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Amazon AWS Tips and Gotchas – Part 7 – AWS EMR, Spot Instances & PGs

Continuing in this series of blog posts taking a bit of a “warts and all” view of a few Amazon AWS features, below are a handful more tips and gotchas when designing and implementing solutions on Amazon AWS, including EMR, Spot Instances and Placement Groups.

For the first post in this series with a bit of background on where it all originated from, see here:
Amazon #AWS Tips and Gotchas – Part 1

For more posts in this series, see here:
Index of AWS Tips and Gotchas

AWS Tips and Gotchas – Part 7

  1. As detailed in the EMR FAQ, EMR does not support multi-master config, only one master node per EMR cluster (plus of course, multiple slaves). If that master node goes offline, you lose your cluster and all data which is being processed at the time. The AWS recommended workaround for this is to checkpoint your EMR cluster regularly, which allows resuming of the cluster from the last checkpoint in the event of a failure. AWS EMR
  2. Spot instances and sticky sessions do not play well together!!! If you use spot instances as a method for providing cheap burst resources, make sure your application is not dependent on sticky sessions.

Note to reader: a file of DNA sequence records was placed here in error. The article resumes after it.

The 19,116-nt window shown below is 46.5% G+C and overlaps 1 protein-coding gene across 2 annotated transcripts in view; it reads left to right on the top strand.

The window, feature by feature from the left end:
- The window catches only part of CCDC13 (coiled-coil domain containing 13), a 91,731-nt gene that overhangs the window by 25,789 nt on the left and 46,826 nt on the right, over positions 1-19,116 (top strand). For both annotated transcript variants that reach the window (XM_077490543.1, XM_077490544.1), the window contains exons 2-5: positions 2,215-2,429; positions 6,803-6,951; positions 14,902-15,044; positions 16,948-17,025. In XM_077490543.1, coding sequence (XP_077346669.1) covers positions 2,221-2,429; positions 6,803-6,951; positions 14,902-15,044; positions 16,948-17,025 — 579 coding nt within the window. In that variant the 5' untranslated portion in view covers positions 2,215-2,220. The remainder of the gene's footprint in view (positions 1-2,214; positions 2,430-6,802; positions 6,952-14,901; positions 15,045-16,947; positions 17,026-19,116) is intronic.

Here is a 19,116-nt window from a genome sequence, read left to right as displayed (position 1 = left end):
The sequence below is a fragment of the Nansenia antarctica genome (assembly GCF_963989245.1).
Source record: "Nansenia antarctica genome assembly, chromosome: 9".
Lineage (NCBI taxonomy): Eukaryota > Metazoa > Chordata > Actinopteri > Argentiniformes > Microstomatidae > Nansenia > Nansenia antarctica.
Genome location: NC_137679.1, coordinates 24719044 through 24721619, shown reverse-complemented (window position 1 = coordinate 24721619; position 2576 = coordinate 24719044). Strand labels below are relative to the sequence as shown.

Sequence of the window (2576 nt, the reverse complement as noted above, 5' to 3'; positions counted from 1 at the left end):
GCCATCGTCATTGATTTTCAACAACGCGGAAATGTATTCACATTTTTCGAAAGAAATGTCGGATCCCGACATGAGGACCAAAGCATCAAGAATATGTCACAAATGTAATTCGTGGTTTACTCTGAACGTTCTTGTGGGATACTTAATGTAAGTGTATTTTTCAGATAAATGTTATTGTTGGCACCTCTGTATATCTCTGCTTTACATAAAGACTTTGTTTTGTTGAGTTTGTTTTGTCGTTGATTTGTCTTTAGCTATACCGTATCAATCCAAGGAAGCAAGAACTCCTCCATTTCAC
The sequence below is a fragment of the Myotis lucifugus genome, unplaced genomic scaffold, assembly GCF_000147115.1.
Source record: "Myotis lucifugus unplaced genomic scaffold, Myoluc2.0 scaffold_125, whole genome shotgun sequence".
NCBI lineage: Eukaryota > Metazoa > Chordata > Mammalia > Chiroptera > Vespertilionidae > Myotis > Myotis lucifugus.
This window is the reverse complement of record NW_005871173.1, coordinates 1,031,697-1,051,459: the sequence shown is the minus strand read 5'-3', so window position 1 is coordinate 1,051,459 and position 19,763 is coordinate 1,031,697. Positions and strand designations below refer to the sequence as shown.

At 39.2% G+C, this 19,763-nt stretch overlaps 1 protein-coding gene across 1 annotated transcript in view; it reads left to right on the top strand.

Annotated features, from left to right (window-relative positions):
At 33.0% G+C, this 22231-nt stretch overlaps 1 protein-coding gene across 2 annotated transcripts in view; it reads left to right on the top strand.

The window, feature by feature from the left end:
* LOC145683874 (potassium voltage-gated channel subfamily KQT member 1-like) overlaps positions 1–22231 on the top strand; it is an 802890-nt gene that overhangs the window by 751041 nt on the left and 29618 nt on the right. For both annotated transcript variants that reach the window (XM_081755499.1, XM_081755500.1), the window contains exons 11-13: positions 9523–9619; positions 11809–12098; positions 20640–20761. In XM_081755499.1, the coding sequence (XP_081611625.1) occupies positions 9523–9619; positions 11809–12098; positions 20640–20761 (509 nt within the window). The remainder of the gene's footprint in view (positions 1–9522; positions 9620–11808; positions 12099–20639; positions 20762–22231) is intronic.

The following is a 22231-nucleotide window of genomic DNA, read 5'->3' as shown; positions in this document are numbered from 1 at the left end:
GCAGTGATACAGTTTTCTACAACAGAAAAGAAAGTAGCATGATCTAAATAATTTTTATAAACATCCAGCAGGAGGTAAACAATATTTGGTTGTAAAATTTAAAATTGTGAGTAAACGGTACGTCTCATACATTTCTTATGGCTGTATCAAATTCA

If it is, you risk losing user sessions when the spot instances are terminated with only 2 minutes notice.
    There are a couple of mitigation methods for this, the best of which is simply to not use sticky sessions, and store your session data in another system such as ElastiCache or DynamoDB (or both!).
    Alternatively, you could setup a script within the EC2 guest OS to monitor the Spot Instance Termination Notifications (http://169.254.169.254/latest/meta-data/spot/termination-time) and devise a method to cleanly migrate off any remaining sessions from your instance and remove it from the load balancer.
    NOTE: It is best to avoid terminating your spot instances yourself, as AWS will not charge you for the hour in which they terminate your instance, so you can save some budget over shutting your own instances down.
  3. Placement groups were designed specifically for high bandwidth applications, which require low latency, 10Gbps connectivity between instances.
    AWS Placement GroupsIf you do not start all instances in a placement group at the same time, you cannot guarantee that they will end up optimally close to each other later. Indeed, as stated in the placement groups KB “If you try to add more instances to the placement group later, or if you try to launch more than one instance type in the placement group, you increase your chances of getting an insufficient capacity error”.
    If you do want to add more instances to your placement group later, the best thing to do is stop and restart all of your instances concurrently.

Find more posts in this series here:
Index of AWS Tips and Gotchas

Amazon AWS Tips and Gotchas – Part 8 – AWS EC2 Reserved Instances

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